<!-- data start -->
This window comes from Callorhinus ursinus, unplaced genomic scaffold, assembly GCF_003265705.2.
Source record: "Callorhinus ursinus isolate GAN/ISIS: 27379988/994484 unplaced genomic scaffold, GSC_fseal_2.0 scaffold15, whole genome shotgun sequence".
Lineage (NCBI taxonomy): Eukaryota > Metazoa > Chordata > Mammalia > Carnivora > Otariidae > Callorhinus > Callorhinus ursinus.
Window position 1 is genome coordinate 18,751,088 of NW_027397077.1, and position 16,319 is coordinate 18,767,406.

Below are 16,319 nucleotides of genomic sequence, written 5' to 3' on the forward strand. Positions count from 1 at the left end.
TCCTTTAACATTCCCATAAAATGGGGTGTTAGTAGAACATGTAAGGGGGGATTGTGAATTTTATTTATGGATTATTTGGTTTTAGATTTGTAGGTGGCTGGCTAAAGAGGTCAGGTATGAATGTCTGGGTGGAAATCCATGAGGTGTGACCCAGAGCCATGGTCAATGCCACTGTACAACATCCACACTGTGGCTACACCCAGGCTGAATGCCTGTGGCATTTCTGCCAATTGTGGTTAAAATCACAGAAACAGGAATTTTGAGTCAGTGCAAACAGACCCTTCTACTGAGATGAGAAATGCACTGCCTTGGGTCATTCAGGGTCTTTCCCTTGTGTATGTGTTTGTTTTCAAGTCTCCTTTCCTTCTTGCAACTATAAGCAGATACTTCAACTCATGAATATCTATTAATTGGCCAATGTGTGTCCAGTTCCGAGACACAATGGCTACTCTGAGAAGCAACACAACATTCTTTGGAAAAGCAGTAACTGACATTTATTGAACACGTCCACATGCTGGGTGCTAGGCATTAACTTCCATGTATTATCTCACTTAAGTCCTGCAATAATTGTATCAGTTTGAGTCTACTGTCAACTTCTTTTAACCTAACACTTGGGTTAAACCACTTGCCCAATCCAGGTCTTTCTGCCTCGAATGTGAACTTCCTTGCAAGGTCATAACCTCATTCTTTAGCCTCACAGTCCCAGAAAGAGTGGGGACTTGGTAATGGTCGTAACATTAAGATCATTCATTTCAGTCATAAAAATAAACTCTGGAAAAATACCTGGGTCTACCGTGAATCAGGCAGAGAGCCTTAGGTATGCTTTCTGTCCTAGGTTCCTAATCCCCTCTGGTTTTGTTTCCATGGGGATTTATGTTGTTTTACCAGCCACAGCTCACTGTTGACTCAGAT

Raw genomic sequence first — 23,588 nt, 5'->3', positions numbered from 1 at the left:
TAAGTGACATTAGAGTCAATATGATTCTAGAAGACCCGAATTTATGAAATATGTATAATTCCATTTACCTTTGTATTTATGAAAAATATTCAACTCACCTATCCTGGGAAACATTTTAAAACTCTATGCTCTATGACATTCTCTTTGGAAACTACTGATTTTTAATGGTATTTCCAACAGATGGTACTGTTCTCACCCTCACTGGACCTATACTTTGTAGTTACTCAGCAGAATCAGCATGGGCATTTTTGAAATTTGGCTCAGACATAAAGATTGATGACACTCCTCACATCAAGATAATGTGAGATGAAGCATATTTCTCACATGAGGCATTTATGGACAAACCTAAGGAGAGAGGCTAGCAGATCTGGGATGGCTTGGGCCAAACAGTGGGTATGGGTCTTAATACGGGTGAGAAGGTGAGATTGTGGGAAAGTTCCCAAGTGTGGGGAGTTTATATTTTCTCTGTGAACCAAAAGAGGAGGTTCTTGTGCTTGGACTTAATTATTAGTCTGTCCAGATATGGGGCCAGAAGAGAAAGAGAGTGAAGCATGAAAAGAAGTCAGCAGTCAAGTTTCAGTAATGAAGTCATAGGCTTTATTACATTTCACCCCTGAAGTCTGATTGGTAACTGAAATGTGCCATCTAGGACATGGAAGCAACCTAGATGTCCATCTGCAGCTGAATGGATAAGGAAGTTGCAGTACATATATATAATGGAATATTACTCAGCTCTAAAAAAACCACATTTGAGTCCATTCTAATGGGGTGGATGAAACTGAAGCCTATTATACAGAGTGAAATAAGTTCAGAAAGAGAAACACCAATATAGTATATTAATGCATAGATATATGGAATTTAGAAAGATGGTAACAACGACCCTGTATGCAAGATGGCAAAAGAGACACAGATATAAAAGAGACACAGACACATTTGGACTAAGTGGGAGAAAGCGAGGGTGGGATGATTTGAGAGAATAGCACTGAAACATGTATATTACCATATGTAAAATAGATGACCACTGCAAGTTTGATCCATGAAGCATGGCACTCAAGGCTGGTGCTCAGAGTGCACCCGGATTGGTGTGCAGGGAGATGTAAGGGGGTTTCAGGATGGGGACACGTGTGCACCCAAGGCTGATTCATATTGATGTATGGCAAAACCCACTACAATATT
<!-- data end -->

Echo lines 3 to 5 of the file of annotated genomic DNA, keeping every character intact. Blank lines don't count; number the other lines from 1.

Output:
Lineage (NCBI taxonomy): Eukaryota > Metazoa > Chordata > Mammalia > Carnivora > Otariidae > Callorhinus > Callorhinus ursinus.
Window position 1 is genome coordinate 18,751,088 of NW_027397077.1, and position 16,319 is coordinate 18,767,406.

Below are 16,319 nucleotides of genomic sequence, written 5' to 3' on the forward strand. Positions count from 1 at the left end.